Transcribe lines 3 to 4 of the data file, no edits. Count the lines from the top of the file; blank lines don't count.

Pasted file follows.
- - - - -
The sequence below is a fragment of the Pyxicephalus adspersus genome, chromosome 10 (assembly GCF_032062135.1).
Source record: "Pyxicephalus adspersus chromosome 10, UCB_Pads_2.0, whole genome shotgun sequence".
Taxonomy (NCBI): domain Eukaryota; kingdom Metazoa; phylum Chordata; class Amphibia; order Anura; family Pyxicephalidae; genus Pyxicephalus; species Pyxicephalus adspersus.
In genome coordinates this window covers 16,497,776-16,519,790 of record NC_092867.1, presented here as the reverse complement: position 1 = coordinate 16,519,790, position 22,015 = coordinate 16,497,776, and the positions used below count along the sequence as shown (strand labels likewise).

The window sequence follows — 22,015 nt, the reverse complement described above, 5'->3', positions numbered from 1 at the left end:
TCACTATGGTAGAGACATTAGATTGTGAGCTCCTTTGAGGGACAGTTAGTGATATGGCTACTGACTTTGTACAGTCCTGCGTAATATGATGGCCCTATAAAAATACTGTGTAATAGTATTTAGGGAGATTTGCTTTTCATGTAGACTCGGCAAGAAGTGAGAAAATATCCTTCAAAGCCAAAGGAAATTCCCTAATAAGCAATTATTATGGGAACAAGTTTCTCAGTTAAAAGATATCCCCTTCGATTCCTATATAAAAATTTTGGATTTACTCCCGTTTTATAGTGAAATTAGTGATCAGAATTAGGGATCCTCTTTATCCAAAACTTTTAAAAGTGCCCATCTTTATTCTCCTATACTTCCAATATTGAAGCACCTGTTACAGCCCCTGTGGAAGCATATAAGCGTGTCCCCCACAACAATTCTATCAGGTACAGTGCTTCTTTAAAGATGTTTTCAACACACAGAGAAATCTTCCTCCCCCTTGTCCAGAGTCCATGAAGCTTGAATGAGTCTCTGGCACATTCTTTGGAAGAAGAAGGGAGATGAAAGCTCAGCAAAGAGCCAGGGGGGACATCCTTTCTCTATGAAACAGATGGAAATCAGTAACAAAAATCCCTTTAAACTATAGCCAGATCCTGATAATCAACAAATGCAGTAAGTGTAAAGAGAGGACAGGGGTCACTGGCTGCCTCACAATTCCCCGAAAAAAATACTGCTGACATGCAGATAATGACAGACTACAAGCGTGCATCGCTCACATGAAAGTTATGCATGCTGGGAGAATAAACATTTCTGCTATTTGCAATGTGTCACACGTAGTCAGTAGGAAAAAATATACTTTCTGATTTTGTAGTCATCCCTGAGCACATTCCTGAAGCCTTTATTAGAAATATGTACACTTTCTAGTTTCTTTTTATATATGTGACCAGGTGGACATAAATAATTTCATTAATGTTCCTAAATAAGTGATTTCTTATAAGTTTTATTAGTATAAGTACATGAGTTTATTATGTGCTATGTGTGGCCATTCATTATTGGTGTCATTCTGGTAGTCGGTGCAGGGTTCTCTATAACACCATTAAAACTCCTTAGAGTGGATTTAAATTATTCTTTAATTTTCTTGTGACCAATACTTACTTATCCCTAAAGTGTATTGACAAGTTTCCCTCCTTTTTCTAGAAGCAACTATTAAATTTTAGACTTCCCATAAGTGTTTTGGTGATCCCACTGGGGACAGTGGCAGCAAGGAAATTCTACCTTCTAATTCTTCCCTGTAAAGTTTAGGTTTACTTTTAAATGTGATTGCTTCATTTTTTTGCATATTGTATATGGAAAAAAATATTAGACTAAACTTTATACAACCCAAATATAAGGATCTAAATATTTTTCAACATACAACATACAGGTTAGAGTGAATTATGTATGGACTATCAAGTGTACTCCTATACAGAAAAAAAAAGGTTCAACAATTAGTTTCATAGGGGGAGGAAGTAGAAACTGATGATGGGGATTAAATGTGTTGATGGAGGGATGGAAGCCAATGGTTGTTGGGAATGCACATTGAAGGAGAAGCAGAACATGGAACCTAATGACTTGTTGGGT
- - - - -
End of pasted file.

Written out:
Taxonomy (NCBI): domain Eukaryota; kingdom Metazoa; phylum Chordata; class Amphibia; order Anura; family Pyxicephalidae; genus Pyxicephalus; species Pyxicephalus adspersus.
In genome coordinates this window covers 16,497,776-16,519,790 of record NC_092867.1, presented here as the reverse complement: position 1 = coordinate 16,519,790, position 22,015 = coordinate 16,497,776, and the positions used below count along the sequence as shown (strand labels likewise).